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Is the rise of the far right in Europe inevitable?

Is the rise of the far right in Europe inevitable?

by host

The far right’s influence on European politics is nothing new, and has been gathering pace since the 2000s. In recent weeks, however, the media and pundits have focused much attention on the foothold of far-right parties in public debates across the continent. It is a “new era in the making”, say researchers Gilles Ivaldi and Andreu Torner put it in The Conversation (FR), and the changed political landscape is likely to affect “the Union’s political balance at the European elections in June 2024”.  

Perhaps the most obvious case study is the Rassemblement National (RN) in France. Polling at 28% according to the latest survey by Ifop on 17 October, the RN has risen by 3 points since August, and is “widening the gap with its rivals”, reports Davide Basso in Euractiv (FR). He points out that “at the 2019 elections the RN and the presidential party (La République en Marche, now Renaissance) were neck and neck, [while] the gap [is] now eight points”. This political journalist’s conclusion: “faced with the collapse of its ally Matteo Salvini in Italy, the RN could take the leadership of the Identity and Democracy (ID) group, which unites the eurosceptic far right in the European Parliament.”

The far right has entered the political mainstream in Portugal, long considered an exception. The Chega party was founded as late as early 2019 and only entered parliament in January 2022. It has established itself as the country’s third largest electoral force, just a few months ahead of early elections on 10 March following the resignation of Prime Minister António Costa.

In Sweden, anti-immigrant political discourse has hardened since the far-right Sweden Democrats came second in the 2022 parliamentary elections. Columnist Ann-Sophie Hermansson, a member of the Social Democratic Party and former mayor of Göteborg, the country’s second-largest city, argues in Göteborgs-Posten that Sweden’s growing Islamist problem has not been tackled in time.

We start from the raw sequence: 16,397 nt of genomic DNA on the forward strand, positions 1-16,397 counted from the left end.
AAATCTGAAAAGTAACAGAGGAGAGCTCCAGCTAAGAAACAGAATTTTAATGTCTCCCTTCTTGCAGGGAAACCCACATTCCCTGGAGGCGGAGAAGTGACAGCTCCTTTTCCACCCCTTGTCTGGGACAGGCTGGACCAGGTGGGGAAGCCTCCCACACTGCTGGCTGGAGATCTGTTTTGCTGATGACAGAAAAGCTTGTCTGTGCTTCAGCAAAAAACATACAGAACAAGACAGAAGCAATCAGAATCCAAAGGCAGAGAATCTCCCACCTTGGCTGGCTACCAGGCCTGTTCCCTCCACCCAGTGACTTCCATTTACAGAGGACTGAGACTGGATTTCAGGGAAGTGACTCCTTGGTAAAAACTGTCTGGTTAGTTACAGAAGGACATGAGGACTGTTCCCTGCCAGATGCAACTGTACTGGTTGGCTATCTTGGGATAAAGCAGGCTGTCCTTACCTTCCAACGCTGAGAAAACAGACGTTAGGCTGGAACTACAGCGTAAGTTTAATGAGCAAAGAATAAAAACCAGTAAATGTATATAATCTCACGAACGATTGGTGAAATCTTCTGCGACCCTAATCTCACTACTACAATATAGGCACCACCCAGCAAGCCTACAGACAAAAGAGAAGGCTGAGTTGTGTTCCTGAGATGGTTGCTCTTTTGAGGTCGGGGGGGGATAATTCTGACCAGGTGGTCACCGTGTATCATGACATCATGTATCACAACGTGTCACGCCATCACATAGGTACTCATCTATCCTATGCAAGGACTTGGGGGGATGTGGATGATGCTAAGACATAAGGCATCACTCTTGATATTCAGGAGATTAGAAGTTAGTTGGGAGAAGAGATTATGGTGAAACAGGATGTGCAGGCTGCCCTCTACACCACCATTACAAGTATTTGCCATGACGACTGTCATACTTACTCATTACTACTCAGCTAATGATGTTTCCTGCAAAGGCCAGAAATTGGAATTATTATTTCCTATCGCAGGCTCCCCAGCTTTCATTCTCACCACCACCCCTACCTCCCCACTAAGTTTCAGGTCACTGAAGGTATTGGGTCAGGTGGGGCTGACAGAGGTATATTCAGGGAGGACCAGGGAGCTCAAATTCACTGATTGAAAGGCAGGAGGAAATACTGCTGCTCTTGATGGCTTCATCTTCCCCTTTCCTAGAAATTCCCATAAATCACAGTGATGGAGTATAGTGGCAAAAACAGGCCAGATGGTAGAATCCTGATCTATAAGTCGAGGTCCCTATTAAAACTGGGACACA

In Germany, the AfD came out ahead of the three governing parties in the regional elections held on 8 October, confirming its foothold in Bavaria after previous successes in Thuringia, reports the Tageszeitung.

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In Spain, the far-right Vox party entered government in September in a fifth region, Murcia, thanks to a coalition agreement with the Partido Popular (PP). It is playing an increasingly prominent role as a political troublemaker, reports El Confidencial.

Does social democracy still have a future?, asks academic Paolo Gerbaudo in the Italian review Il Mulino. According to a study by Giacomo Benedetto, Simone Hix and Nicola Mastrorocco quoted in his article, “while European social-democratic parties used to take an average of over 40% of the vote, they have now shrunk to 20%. And the relative success of Spain’s PSOE should not deceive us in the face of this gloomy overall picture”. The fear is that “the next European elections will mark another defeat, especially given the desperate situation of the SPD in Germany”. But the researcher also sees a possible “U-turn away from state non-interventionism and the neoliberal-era doctrine of self-regulating markets”, with the return of “demands for redistribution, strikes for higher wages, and dirigiste industrial policies, particularly for the purposes of ecological transition”.